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The apparatus that I am using is a glass container, with two electrodes,two glass cylinders, water, and a battery. In the glass container will be filled with water and two electrodes kept inside the glass cylinder and then dipped in water.

The two electrodes are then connected with the positive and negative terminals of the battery and the container is sealed. As the current is started the water will be separated into hydrogen and oxygen. After extraction of the gas, the two gases are passed separately.

In this process, will the hydrogen gas start burning immediately as soon as produced? If yes, then what to do to make it pass without burning? The separated gas is passed through glass pipes, will the extraction work properly?

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Please take any necessary precautions for handling the hydrogen. If you have any hesitation about what the correct techniques are, please consult someone with the proper experience. –  jonsca Nov 16 '12 at 23:45
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No, it won't burn immediately. As your electrodes are generally separated by some distance, you should be able to isolate the produced oxygen and hydrogen gas by catching the respective bubble streams under a submerged test tube or the like. Alone, neither oxygen nor hydrogen will burn, however combining the oxygen and hydrogen gas will produce an explosive mixture. Mixing the hydrogen with air will also produce an explosive mixture as the atmosphere is about 22% oxygen.

To get the hydrogen to burn, you need to supply the necessary activation energy, which can be supplied by a spark or flame. After this, the reaction will be self-sustaining due to its exothermicity. There are in fact entirely self-contained apparatus which can be purchased from scientific teaching shops that can electrolytically split water and then combust the hydrogen and oxygen using a piezoelectric ignition system, the ensuing tiny explosion causing water to spurt out of a small hole. Wikipedia mentions that the autoignition temperature of hydrogen in air is 500 degrees centigrade.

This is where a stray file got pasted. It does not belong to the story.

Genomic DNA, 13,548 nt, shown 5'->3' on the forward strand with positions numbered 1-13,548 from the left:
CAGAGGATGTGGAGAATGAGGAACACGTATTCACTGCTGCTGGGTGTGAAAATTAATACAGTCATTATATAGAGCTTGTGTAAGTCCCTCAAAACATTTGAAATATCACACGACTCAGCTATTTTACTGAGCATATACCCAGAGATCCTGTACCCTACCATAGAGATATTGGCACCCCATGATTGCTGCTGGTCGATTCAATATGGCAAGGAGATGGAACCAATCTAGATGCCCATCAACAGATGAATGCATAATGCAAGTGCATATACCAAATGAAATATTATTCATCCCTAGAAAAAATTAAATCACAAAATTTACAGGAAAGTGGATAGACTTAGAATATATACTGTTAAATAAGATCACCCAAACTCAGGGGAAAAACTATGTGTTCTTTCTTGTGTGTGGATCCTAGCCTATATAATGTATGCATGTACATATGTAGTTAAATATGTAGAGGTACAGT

On a small scale, this reaction is quite safe, however you should always take safety precautions such as wearing protective eyewear and having fire-suppression equipment at hand.

Here's an illustration of a reasonable water-splitting setup. Remember that your water should contain an electrolyte such as dissolved salt. Keep in mind that if your potential difference is high enough you will start to produce small quantities of chlorine gas and aqueous sodium hydroxide, both of which are hazardous in high concentrations.

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I should draw attention to the fact that the $\ce{H_2}$ headspace is about twice the volume of the $\ce{O_2}$ headspace. This comes down to the stoichiometry of the reaction, and also means that the $\ce{H_2}$ volume will increase at twice the rate of $\ce{O_2}$. The wires I've illustrated connect to the terminals of a battery or lab PSU.

Addendum: Here's a nice guide on how to construct and safely operate a water-splitting/combusting apparatus using household equipment, aimed at secondary school students.

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Thanks for addressing the safety concerns further, I have never done this in a lab. –  jonsca Nov 17 '12 at 8:09
    
@jonsca - I've got the reaction going in a glass of salty water right now - 12 volt regulated power supply, two bits of wire and two mechanical pencil leads (graphite + clay) for electrodes. The electrodes rapidly disintegrate. –  Richard Terrett Nov 17 '12 at 8:47
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